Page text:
A very common house spider, the Red House Spider, or Nesticodes rufipes, is the only member of the genus Nesticodes.
It’s a spider that’s small in size but relatively easy to identify and easy to find if you look for them.
Despite their somewhat intimidating coloration, these spiders aren’t very dangerous, but they should still be avoided.
At A Glance
|Scientific Name||Nesticodes rufipes|
|Distribution||Worldwide, but largely California, Texas, Florida and Australia|
|Habitat||Inside in dark corners and around outdoor gardens|
|Size||1/5″ to 1/3″|
|Bite||Painful but non-necrotic|
Red House Spider Appearance
This is a very small spider species, with a body length of only 1/5″ to 1/3″ for adult females and slightly smaller for males.
Staying true to its name, the Red House Spider has reddish-brown coloration over its entire body and legs.
Their abdomen is more or less round and darker than the rest of their body but is overall quite simple.
Females do possess a red band and hourglass-like marking on the underside of their abdomen, though.
This physical trait results in people confusing this spider for a black widow.
Red House Spider Habitat
This species of spider has spread all throughout the world, but it’s most common in California, Texas, Florida and Australia.
While it is present worldwide, the Red House Spider has a preference for warmer climates. Despite this preference, it’s often found in cooler places within homes or in shaded areas outdoors.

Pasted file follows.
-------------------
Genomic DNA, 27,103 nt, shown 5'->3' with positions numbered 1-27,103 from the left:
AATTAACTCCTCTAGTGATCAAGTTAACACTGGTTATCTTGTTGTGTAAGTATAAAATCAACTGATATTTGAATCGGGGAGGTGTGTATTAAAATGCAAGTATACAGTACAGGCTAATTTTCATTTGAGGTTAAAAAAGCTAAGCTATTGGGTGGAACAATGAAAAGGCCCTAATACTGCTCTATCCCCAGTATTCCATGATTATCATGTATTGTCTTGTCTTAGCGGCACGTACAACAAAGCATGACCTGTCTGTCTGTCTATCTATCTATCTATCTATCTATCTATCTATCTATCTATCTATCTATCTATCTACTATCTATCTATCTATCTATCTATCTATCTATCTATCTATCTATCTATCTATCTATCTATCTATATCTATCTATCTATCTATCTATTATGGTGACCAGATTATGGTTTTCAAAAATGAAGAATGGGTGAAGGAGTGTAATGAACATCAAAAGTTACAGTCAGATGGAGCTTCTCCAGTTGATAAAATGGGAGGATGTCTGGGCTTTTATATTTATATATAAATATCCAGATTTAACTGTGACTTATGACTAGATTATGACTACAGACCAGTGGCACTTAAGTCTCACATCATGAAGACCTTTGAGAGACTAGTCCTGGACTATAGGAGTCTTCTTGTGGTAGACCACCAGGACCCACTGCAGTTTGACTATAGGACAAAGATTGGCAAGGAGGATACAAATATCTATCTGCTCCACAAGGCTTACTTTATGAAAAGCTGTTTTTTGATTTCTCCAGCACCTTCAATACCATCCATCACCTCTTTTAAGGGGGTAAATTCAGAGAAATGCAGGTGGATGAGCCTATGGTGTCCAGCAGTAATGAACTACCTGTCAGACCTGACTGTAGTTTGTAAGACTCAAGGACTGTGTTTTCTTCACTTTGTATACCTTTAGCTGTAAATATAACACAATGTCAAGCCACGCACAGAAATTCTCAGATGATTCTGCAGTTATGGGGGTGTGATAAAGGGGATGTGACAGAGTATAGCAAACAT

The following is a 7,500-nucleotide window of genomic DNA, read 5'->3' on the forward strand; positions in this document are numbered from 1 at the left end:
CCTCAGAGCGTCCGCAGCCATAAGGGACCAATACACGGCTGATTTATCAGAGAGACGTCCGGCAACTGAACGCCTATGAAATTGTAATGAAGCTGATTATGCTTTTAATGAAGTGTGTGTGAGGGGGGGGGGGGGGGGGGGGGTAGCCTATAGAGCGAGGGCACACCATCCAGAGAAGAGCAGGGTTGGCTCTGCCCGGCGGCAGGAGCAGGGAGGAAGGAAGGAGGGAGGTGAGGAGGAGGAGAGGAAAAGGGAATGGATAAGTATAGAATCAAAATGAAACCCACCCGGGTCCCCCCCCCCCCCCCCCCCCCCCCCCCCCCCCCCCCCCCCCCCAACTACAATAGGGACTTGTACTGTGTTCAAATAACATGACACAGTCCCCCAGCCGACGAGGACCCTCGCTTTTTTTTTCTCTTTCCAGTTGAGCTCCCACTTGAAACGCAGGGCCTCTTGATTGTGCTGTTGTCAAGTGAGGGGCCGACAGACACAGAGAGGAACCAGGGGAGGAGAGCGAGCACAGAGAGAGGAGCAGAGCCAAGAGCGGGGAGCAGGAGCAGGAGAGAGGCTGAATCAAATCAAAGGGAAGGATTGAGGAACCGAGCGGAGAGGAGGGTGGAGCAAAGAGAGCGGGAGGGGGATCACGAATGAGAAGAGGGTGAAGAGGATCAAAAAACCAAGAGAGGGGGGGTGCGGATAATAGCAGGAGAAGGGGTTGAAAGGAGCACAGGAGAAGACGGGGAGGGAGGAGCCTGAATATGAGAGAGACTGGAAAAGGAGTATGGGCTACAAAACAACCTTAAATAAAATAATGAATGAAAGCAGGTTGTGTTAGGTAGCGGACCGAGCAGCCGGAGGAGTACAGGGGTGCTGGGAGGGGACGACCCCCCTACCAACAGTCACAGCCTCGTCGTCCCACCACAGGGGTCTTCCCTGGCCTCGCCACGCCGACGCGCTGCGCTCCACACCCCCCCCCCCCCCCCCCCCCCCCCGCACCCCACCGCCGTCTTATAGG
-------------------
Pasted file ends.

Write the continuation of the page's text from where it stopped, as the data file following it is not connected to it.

Nesticodes rufipes builds messy, tangled webs that have many different anchor points for security. Inside, these webs can be found in closets, cupboards, windows, door frames, and other similar spaces.
Outdoors, it’s common to find these spiders hiding under the lips of plant pots, in sheds, or in the cracks and crevices of various other locations.
Once it’s constructed its web, it simply waits for prey to enter it. Common prey for the Red House Spider includes ants, flies, beetles, and other small critters.
Red House Spider Bite & Venom
A bite from this spider is painful, so it’s recommended that you stay away from it and be careful if disposing of it.
While the venom from a Red House Spider isn’t necrotic like a Brown Recluse, it has the ability to cause local pain and swelling for a few hours.
Fortunately, this spider isn’t aggressive towards humans, so as long as you don’t disturb one of them you shouldn’t run the risk of being bitten.
If you see one of these spiders in your house, you would be fine with just leaving it alone to feed on other bugs. However, if you want to remove it, you can do so with gloved hands or a vacuum cleaner.
Red House Spider Eggs & Spiderlings
This species mates and reproduces year-round, so it’s likely that you’ll find an egg sac nearby if you find a female and her web.
The egg sacs themselves are quite densely-packed and round — similar in size to the abdomen of an adult female specimen.
There are several dozen eggs contained within each egg sac, so eliminating them from your home is the best way to curb an infestation.
Random Red House Spider Facts
- Females keep their egg sac near the web, but not directly on it.
- These spiders are often confused with Black Widows due to their similar appearance and hiding places.